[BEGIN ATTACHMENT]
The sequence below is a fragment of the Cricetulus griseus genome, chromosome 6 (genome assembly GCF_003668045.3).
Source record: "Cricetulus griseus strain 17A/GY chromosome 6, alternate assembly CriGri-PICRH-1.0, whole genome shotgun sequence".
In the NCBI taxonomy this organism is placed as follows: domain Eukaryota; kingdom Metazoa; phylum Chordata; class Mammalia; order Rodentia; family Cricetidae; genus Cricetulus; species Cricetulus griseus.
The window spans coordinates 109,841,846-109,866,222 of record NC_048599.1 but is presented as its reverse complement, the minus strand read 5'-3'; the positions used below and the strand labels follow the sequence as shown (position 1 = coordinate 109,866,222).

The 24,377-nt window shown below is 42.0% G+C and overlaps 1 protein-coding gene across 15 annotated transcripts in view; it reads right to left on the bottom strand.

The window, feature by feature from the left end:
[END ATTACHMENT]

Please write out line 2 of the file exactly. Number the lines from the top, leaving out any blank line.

Source record: "Cricetulus griseus strain 17A/GY chromosome 6, alternate assembly CriGri-PICRH-1.0, whole genome shotgun sequence".